Strathpuffer regular (he reckons he’s retired now though) Phil Simcock recounts his and Rich Rothwell’s pairs win….
This year was the 10th Anniversary of the Strathpuffer, one of the hardest 24 hour mountain bike endurance events in the world. I’ve ridden the race six times, both in the solo and pairs categories and clocked up over 100 laps of this excellent course. With all this experience of the race, you’d think each year it would get easier. Well it doesn’t! Yes, our organisation and equipment has got better every race to the point that I have Puffer specific kit. And yes, I know every rock, tree route, dip, hole and climb to the point that I could probably ride the route blindfold.
However, the one element of the race you cannot control is the weather and that has a major bearing on this race. Over the last six years I’ve experienced snow, ice, wind, rain and hail, with the temperature being cold but not too cold. This year was different.
The first challenge was just to get to the race. Within ten minutes of leaving home north of Manchester, we were stuck in a hail and lighting storm. Having got through this, we then got caught in a snow storm in the Lakes and then white out conditions going over the A9 past Aviemore. Arriving in Strathpeffer, there was plenty of snow on the ground and the temperature was struggling to reach zero. It would stay like this through to the start of the race.
With snow on the ground, the course was amazing. The snow and ice had filled all the nooks and crannies making for a smooth trail, even over the most rockiest parts. Lap times were slightly slower than last year, but not by much for those riding with ice tyres. The hardest challenge for this years race was dealing with the cold in-between laps. As the afternoon wore on and the darkness drew in, the temperatures dropped and were touching -4/-5 degrees. It was bloody cold, the coldest I had experienced at this race. You returned from a lap with your heart rate racing and a comfortable body temperature, but within minutes you were cold, achingly cold. Riding the pairs race fast means you are only in the pits for 35/40 minutes, so not enough time for a change of clothes. You just have to wrap up as best you can and deal with it. We purposefully make sure the pits not too comfortable, otherwise you would never make it out again. I was starting to question this strategy before we were even a quarter of the way through the race.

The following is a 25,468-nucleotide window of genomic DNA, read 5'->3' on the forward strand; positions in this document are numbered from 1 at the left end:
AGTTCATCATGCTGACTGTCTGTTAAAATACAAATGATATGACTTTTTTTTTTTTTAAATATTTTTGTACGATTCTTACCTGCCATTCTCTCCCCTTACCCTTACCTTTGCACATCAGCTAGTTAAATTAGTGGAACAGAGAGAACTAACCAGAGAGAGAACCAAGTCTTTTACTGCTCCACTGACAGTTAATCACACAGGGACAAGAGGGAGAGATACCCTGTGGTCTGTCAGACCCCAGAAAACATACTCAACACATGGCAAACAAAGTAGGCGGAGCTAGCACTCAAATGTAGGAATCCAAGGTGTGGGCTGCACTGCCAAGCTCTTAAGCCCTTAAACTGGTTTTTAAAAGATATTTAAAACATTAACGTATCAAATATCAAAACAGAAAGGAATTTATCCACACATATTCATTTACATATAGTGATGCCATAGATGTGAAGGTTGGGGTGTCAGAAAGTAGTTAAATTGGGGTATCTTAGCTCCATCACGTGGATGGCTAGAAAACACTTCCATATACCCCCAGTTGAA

This year’s pairs race was full on for the whole race. I paired again with Rich Rothwell and we were both up for a good battle with the other teams, which included the Craig Bowles/Jason Hynd team, riding at the Puffer for the first time. I won’t go into too much detail of the race here as it has been wonderfully described in Rich Rothwell’s Blog. Suffice to say the race consisted of a roller coaster of emotions and can easily be described as ‘Arrrgghhh – Brrrrrr – Repeat’.
Thankfully, the temperature improved slightly during the race which made it slightly more bearable between laps. We had our fair share of mishaps and mechanicals, but we dealt with these well and limited our losses. Having led at the start of the race, we then lost the lead after a couple of hours and were slowly losing time as the race progressed. After about ten hours we had to do something before we lost touch with the leaders (Craig and Jason). So we both pushed hard for a few laps and pulled back the time and after that never looked back. As the second half of the race progressed, we took the lead and continued to gain time for the rest of the race.
Our lead was never enough to relax. A serious mechanical or crash could change things, so we continued to push hard through to the end of the race and ended up securing the win about 30 minutes ahead. This was the hardest pairs race I have took part in and definitely the coldest, which made the win the most satisfying.
As with any endurance race, there are many people that help you compete and succeed. Thanks to Debs for her support in the pits. This is the hardest of all races to provide support for but Debs was amazing and helped us all keep going. Thanks also to Team JMC for their continued support.
You can’t ride a 24hour race in the middle of winter without the best lights on the market. Thanks to USE Exposure for the continued support. There lights just keep getting better and brighter and make the night much more bearable. Thanks also to Maxxis/One Industries for supply of new rubber throughout the season.
So that was the Strathpuffer for another year. Time to retire on a high….